Tuesday, August 27, 2013

Dog walk sketch

Tuesday, August 20, 2013

The Golden Binky

I found this little gem in my studio.  This was my daughters binky which she seldom used but I thought it was interesting to paint at the time.  

5 x 7 inches acrylic painted on canvas paper

Friday, August 16, 2013

Adventures in one year of Landscape painting Part 2

Overcoming the odds

 I regained my composure and applied more paint reassuring myself that this mess on my canvas was going to turn out okay.  A man with his girlfriend was looking on curiously and asked me how long I had been an artist.  Not thinking clearly about his question, I responded “for an hour and a half or so…”pausing in midsentence, I corrected myself.
“Oh since high school but this is my first ‘plein air’ or outdoors painting, "
 "I like it and I want it, will you sell it?" 
"Um, this is my first painting and it’s really NOT that good," I stated, uttering the dreaded statement of apology that experienced painters advise newbies to avoid: never apologize for how bad your work may appear!   "No really,” he responded. “I want it because it’s a reminder of this day." 
My head filled with the Rocky themed music, the part where Rocky Balboa knocks out Apollo Creed.  I couldn't believe that I was actually talking about selling a painting, being such a rookie out on my first excursion.  

Self Reflections

A few days later the experience got me thinking about how exotic it is to see someone painting a canvas from life in public.  For the painter, it can be a herculean effort just to gather your gear and get to a location, let alone make a picture that you are happy about. Non painters seem to have the misperception that painting is just a leisurely way to pass the time, often failing to understand just how much effort and hard work it takes to create an image from observation.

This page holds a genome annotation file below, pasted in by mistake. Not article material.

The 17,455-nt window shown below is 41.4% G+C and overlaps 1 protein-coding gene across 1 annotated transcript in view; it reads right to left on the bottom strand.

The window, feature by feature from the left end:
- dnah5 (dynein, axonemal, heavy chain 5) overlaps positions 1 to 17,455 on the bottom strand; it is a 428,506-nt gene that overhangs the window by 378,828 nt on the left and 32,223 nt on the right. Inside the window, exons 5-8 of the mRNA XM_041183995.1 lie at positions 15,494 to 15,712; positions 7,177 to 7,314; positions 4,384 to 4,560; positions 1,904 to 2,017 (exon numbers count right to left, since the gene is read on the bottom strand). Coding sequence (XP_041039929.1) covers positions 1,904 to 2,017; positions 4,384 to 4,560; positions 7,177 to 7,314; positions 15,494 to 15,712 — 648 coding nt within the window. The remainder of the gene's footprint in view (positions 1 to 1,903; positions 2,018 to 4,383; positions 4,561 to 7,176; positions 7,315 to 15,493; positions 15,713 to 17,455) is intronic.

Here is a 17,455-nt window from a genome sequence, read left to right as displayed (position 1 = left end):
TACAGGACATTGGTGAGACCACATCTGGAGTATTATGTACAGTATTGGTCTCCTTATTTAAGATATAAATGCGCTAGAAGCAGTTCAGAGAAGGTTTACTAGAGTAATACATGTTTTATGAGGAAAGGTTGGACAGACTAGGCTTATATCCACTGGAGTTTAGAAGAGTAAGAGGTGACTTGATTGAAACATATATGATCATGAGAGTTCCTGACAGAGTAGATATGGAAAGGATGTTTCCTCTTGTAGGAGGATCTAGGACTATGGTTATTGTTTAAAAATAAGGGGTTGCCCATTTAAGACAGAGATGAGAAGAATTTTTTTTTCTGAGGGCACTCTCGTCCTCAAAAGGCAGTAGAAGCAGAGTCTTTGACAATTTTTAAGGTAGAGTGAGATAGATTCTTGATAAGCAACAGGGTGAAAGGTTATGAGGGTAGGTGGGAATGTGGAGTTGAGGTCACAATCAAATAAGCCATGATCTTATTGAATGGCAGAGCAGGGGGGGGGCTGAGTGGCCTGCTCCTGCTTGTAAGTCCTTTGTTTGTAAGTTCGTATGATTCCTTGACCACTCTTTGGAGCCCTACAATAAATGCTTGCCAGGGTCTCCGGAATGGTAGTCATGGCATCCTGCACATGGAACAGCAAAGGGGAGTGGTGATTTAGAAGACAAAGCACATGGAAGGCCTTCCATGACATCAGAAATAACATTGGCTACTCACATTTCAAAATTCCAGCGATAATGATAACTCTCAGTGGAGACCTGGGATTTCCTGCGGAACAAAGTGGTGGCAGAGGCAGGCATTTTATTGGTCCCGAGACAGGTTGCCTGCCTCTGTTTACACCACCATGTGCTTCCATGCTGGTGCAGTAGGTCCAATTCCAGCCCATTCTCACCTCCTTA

The painting is a reminder of a place, but it’s also a unique interpretation that reflects the artist’s mental thought. It triggers a memory, an emotion, or a mental space where you can be immediately transported.  So yes, the painting is a continuing reminder and valuable. And the man who bought my artwork seemed to understand that. In a later email, he said, “That was an important day, and having something that was also created on that day, at that spot, would be great. And the fact that it was a beginning for you, too, for a new type of art … that is cool, too.”

My return

A year later, I returned to the harbor and painted the same scene. I was excited and nervous about the day. It was like a finals exam for which one could never have enough preparation.
Would I be crestfallen with my result or pleased about my progress?  During the year, I stayed the course by painting outside at least one day each week, by attending workshops, reading landscape painting books, and studying blogs of a few professional landscape painters. I have started daily thumbnail sketches on my daily dog walks as well as attending a local atelier school a few hours a week.  
It’s tough to squeeze all this in with the rigors of family commitments and childcare, but struggle is what art is about.  It’s never an easy proposition to make pictures.  Sometimes the pictures turn out good. Some sell, some don't. But the reminder of the struggle of making the picture is even better. 
And after all, in my first plein air excursion, I sold a painting and had my lunch stolen by a dog.

Me (left of center in black)standing watching a demo by Stapleton Kearns

First plein air painting 2012
Same scene a year later of the Harbor in Canton

Jason Witte is from Baltimore, MD and will be exhibiting his work from the past year at
September 7, 2013 7:00 to 10:00 pm at

826 West 36th Street
Baltimore, Maryland
Open Studio: Thursdays 5:00 - 7:00 Fridays 4:00 - 7:00 (with 1st Friday Celebrations)

Saturdays 11:00 - 6:00